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    • Tom,

      I'll add on to what Omer has correctly noted below. VO2 max work will always help you at higher altitudes. Increase your fitness (like your VO2 max) and you'll have a much easier time adjusting to any new environment. Since you'll reach VO2 max much quicker at altitude you'll want to be sure to modify the workouts accordingly - even at the altitude you live at currently - so you can complete a proper workout. Like Omer says, "at altitude they easily over work their aerobic system ending up anaerobic." Once you "go" anaerobic at altitude you'll have a very hard time recovering. So, it might behove you to error on the conservative side when beginning VO2 max work at 5,300'. Test the waters with short repeats and longer recovery periods than what most literature might suggest. Once you get a feel for the work, then you can add more.

      Cheers!

      Ian

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      • Sorry Ian, didnt mean to tread on your turf. Thanks

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        • Omer,

          It's a open forum lad. Discussion is great as Bryon will attest. I claim no turf so tread all you'd like. Thanks for your input.

          Cheers!

          Ian

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  • I raced Bolder Boulder and Great Ethiopian Run in 2010. Boulder was difficult, but GER was impossible. Found it almost impossible to breath (though I'd been training at that height for 8 weeks before hand). Heat was probably also a factor, as I'd been doing my training in the early mornings or late evenings. Just couldn't run any faster. About 2 minutes after the race, I felt like I hadn't raced at all. Never had that feeling before, or since. Ran just outside 50 mins for 10km; have a pb of 38 mins (and think I was close to PB shape). Running back at sealevel was amazing though!

    Good article by the way.

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  • great article. i definitely agree altitude can affect different people differently... and same people differently depending on the day. I would say day 3 is always my worst when switching from sea level to anything above 5,000ft, and I have a difficult time staying hydrated for quite awhile.

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  • Great article Ian, thanks for covering both the positive and the negative/myth side of altitude training. There was a great podcast on Tri Talk a few years back which set out to debunk altitude training and I admit it had some pretty significant claims against it.

    When it comes down to it, altitude training is all in part of an overall plan. I think many people search out that silver bullet and for years, altitude training was it.

    One addition is with regards to racing. The best time to show up for a race is 1-2 days before or a week or more before. Most runners start to feel a distinct decline 3-5 days after arriving. Omer mentions it above.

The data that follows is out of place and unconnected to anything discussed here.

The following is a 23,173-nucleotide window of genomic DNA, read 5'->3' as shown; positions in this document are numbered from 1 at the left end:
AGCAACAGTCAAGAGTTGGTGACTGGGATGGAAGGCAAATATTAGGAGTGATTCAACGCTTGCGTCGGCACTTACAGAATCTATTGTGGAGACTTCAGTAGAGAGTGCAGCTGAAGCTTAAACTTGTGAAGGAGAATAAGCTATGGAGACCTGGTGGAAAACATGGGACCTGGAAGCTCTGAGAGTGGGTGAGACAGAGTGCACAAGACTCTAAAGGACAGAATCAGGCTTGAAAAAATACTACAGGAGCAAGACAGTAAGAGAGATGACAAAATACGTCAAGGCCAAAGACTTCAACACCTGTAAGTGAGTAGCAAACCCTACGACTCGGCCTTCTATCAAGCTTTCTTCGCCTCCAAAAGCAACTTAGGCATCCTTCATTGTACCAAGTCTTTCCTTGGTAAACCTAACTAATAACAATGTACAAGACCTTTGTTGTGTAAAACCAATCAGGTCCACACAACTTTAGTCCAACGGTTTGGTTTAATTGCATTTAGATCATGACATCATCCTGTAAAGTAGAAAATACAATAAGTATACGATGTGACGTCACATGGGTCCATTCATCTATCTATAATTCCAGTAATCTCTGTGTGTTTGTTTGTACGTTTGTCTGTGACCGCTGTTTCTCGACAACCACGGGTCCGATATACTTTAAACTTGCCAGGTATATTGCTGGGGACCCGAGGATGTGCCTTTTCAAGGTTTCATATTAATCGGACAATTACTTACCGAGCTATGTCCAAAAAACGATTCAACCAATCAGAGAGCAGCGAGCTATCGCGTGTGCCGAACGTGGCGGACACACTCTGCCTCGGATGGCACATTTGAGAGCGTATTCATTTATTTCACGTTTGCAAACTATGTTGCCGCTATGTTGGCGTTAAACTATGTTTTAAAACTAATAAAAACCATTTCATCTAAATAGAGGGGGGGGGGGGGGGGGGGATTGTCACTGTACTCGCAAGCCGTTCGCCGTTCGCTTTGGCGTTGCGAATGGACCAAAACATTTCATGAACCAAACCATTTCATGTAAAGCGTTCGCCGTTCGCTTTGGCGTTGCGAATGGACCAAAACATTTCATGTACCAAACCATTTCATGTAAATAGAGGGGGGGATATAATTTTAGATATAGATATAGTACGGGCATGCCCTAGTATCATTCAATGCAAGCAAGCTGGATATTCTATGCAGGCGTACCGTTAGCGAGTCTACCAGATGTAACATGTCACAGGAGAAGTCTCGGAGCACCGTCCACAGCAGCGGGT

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  • Great info. Very relevant for me since I live at sea level (well, OK, 150 ft above) but hope to head West next spring/summer for some mountain running. My only experiment was, ironically, my first 50m at Tahoe two years ago. I employed the worst possible strategy, arriving 2-3 days pre-race. Not sure if my feeble efforts to jog/walk for an hour at 7,000+ feet the day before the race helped (I suspect not), but I suffered no altitude sickness and I'm not even sure it slowed me down that much. Of course, Tahoe is not Hardrock, though I recall hiking years ago at 12k and not being affected too terribly. I'm sure there is great individual variability in altitude effects and adaptation.

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  • Hi

    Thx for article. can someone explain WHY arriving night before race ONLY alleviate altitude sickness ? What is the mechanism? cheers

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    • easy answer is that your body doesnt have time to freak out. altitude sickness is a evil beast that really affects everyone if different ways. honestly most people who think they have altitude sickness dont actually have it, they just went way too hard, blew up and with the lack of oxygen couldnt recover.

      when thinking about the "mechanism", I think you look at the symptoms. say its throwing up, could be you are dehydrated or maybe too much water and not enough salt.... another symptom is sleeping terribly, well try breathing with a plastic over head and a penny size hole cut into it. that about sums up sleeping at 10k+ feet. all of this is explained by addressing the symptoms and not thinking that you are just altitude "sick".

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      • Thanks omer however I was thinking about physiological point of view rather than general explanation. Anyone?